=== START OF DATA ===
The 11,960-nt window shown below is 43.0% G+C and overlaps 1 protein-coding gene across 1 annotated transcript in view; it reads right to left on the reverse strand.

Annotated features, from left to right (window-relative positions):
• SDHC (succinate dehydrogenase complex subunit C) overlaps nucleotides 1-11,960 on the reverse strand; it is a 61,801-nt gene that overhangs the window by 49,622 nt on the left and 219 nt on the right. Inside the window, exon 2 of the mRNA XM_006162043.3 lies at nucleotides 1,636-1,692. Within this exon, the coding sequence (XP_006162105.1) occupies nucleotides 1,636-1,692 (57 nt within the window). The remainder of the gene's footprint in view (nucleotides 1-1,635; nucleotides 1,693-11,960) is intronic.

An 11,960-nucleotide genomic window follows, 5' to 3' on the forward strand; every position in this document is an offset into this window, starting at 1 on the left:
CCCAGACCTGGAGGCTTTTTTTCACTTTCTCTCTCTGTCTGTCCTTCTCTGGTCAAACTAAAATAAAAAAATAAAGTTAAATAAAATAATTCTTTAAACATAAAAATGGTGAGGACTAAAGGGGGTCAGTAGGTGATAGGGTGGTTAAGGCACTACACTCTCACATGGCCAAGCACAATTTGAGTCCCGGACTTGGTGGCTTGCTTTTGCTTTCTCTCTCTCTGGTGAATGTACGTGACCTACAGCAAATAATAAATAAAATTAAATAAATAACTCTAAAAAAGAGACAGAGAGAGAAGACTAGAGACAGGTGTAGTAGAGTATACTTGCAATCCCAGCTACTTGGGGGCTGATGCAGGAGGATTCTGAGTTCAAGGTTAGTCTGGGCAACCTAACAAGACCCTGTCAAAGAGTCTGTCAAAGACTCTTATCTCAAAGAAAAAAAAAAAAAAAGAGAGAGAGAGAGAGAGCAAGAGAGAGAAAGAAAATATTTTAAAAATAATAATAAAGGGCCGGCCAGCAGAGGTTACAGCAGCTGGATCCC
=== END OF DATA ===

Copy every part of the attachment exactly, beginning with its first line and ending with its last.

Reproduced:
The 11,960-nt window shown below is 43.0% G+C and overlaps 1 protein-coding gene across 1 annotated transcript in view; it reads right to left on the reverse strand.

Annotated features, from left to right (window-relative positions):
• SDHC (succinate dehydrogenase complex subunit C) overlaps nucleotides 1-11,960 on the reverse strand; it is a 61,801-nt gene that overhangs the window by 49,622 nt on the left and 219 nt on the right. Inside the window, exon 2 of the mRNA XM_006162043.3 lies at nucleotides 1,636-1,692. Within this exon, the coding sequence (XP_006162105.1) occupies nucleotides 1,636-1,692 (57 nt within the window). The remainder of the gene's footprint in view (nucleotides 1-1,635; nucleotides 1,693-11,960) is intronic.

An 11,960-nucleotide genomic window follows, 5' to 3' on the forward strand; every position in this document is an offset into this window, starting at 1 on the left:
CCCAGACCTGGAGGCTTTTTTTCACTTTCTCTCTCTGTCTGTCCTTCTCTGGTCAAACTAAAATAAAAAAATAAAGTTAAATAAAATAATTCTTTAAACATAAAAATGGTGAGGACTAAAGGGGGTCAGTAGGTGATAGGGTGGTTAAGGCACTACACTCTCACATGGCCAAGCACAATTTGAGTCCCGGACTTGGTGGCTTGCTTTTGCTTTCTCTCTCTCTGGTGAATGTACGTGACCTACAGCAAATAATAAATAAAATTAAATAAATAACTCTAAAAAAGAGACAGAGAGAGAAGACTAGAGACAGGTGTAGTAGAGTATACTTGCAATCCCAGCTACTTGGGGGCTGATGCAGGAGGATTCTGAGTTCAAGGTTAGTCTGGGCAACCTAACAAGACCCTGTCAAAGAGTCTGTCAAAGACTCTTATCTCAAAGAAAAAAAAAAAAAAAGAGAGAGAGAGAGAGAGCAAGAGAGAGAAAGAAAATATTTTAAAAATAATAATAAAGGGCCGGCCAGCAGAGGTTACAGCAGCTGGATCCC